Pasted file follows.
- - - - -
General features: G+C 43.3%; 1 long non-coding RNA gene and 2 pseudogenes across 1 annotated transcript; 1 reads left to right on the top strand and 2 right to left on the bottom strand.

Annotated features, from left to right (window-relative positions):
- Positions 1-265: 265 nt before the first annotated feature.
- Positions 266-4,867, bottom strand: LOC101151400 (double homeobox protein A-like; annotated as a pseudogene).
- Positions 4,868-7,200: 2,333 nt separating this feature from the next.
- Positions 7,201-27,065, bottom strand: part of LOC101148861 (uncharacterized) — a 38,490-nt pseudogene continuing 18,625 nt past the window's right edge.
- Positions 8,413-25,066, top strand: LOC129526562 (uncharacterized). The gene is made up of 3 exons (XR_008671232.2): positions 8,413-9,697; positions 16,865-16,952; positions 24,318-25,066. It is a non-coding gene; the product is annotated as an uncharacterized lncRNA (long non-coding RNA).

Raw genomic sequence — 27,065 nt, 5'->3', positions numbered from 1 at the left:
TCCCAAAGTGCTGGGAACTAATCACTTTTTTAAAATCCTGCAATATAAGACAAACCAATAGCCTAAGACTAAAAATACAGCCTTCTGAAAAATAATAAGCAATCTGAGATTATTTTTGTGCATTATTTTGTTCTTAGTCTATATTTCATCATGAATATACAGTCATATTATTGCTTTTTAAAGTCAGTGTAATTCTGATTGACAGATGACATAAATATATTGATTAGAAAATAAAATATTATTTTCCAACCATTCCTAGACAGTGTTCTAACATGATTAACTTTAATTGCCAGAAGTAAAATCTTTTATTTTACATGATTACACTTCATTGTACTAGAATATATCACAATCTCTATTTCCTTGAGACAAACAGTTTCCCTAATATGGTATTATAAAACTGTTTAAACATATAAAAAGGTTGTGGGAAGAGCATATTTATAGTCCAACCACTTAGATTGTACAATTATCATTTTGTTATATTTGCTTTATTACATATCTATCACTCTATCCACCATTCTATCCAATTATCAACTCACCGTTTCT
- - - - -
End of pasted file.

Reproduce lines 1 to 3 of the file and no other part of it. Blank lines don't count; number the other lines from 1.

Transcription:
General features: G+C 43.3%; 1 long non-coding RNA gene and 2 pseudogenes across 1 annotated transcript; 1 reads left to right on the top strand and 2 right to left on the bottom strand.

Annotated features, from left to right (window-relative positions):
- Positions 1-265: 265 nt before the first annotated feature.